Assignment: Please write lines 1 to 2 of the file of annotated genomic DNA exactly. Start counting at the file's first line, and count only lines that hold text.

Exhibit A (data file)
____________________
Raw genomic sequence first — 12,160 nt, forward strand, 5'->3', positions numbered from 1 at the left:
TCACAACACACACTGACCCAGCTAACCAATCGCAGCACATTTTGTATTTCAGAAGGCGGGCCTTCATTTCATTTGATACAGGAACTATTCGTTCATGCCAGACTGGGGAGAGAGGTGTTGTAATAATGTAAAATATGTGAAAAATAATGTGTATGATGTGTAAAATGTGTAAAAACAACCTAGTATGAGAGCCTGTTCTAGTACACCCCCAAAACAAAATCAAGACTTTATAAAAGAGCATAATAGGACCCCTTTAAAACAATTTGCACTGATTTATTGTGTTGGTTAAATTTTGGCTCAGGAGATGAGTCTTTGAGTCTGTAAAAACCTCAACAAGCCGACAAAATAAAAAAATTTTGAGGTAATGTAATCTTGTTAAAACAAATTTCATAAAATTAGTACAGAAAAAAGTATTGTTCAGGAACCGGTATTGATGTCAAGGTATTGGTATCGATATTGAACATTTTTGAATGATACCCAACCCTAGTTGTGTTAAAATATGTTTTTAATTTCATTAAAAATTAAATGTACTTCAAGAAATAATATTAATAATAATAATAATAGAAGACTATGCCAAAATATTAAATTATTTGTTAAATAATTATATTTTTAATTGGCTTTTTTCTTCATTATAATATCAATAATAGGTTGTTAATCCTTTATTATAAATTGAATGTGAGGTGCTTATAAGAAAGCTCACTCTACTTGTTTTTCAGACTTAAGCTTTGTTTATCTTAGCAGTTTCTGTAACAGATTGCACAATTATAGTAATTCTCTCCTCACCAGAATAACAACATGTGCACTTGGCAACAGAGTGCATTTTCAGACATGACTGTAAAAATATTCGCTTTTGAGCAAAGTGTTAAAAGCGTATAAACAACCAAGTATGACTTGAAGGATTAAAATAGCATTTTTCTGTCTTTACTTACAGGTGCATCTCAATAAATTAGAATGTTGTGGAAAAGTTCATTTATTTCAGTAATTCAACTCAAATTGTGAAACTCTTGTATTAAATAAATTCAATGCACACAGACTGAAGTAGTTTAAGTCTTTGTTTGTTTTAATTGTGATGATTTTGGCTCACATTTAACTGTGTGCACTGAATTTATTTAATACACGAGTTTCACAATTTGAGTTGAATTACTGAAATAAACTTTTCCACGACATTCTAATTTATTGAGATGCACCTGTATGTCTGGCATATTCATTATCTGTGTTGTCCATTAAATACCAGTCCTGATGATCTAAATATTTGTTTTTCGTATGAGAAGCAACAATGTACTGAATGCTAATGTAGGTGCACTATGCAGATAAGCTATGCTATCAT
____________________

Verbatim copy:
Raw genomic sequence first — 12,160 nt, forward strand, 5'->3', positions numbered from 1 at the left:
TCACAACACACACTGACCCAGCTAACCAATCGCAGCACATTTTGTATTTCAGAAGGCGGGCCTTCATTTCATTTGATACAGGAACTATTCGTTCATGCCAGACTGGGGAGAGAGGTGTTGTAATAATGTAAAATATGTGAAAAATAATGTGTATGATGTGTAAAATGTGTAAAAACAACCTAGTATGAGAGCCTGTTCTAGTACACCCCCAAAACAAAATCAAGACTTTATAAAAGAGCATAATAGGACCCCTTTAAAACAATTTGCACTGATTTATTGTGTTGGTTAAATTTTGGCTCAGGAGATGAGTCTTTGAGTCTGTAAAAACCTCAACAAGCCGACAAAATAAAAAAATTTTGAGGTAATGTAATCTTGTTAAAACAAATTTCATAAAATTAGTACAGAAAAAAGTATTGTTCAGGAACCGGTATTGATGTCAAGGTATTGGTATCGATATTGAACATTTTTGAATGATACCCAACCCTAGTTGTGTTAAAATATGTTTTTAATTTCATTAAAAATTAAATGTACTTCAAGAAATAATATTAATAATAATAATAATAGAAGACTATGCCAAAATATTAAATTATTTGTTAAATAATTATATTTTTAATTGGCTTTTTTCTTCATTATAATATCAATAATAGGTTGTTAATCCTTTATTATAAATTGAATGTGAGGTGCTTATAAGAAAGCTCACTCTACTTGTTTTTCAGACTTAAGCTTTGTTTATCTTAGCAGTTTCTGTAACAGATTGCACAATTATAGTAATTCTCTCCTCACCAGAATAACAACATGTGCACTTGGCAACAGAGTGCATTTTCAGACATGACTGTAAAAATATTCGCTTTTGAGCAAAGTGTTAAAAGCGTATAAACAACCAAGTATGACTTGAAGGATTAAAATAGCATTTTTCTGTCTTTACTTACAGGTGCATCTCAATAAATTAGAATGTTGTGGAAAAGTTCATTTATTTCAGTAATTCAACTCAAATTGTGAAACTCTTGTATTAAATAAATTCAATGCACACAGACTGAAGTAGTTTAAGTCTTTGTTTGTTTTAATTGTGATGATTTTGGCTCACATTTAACTGTGTGCACTGAATTTATTTAATACACGAGTTTCACAATTTGAGTTGAATTACTGAAATAAACTTTTCCACGACATTCTAATTTATTGAGATGCACCTGTATGTCTGGCATATTCATTATCTGTGTTGTCCATTAAATACCAGTCCTGATGATCTAAATATTTGTTTTTCGTATGAGAAGCAACAATGTACTGAATGCTAATGTAGGTGCACTATGCAGATAAGCTATGCTATCAT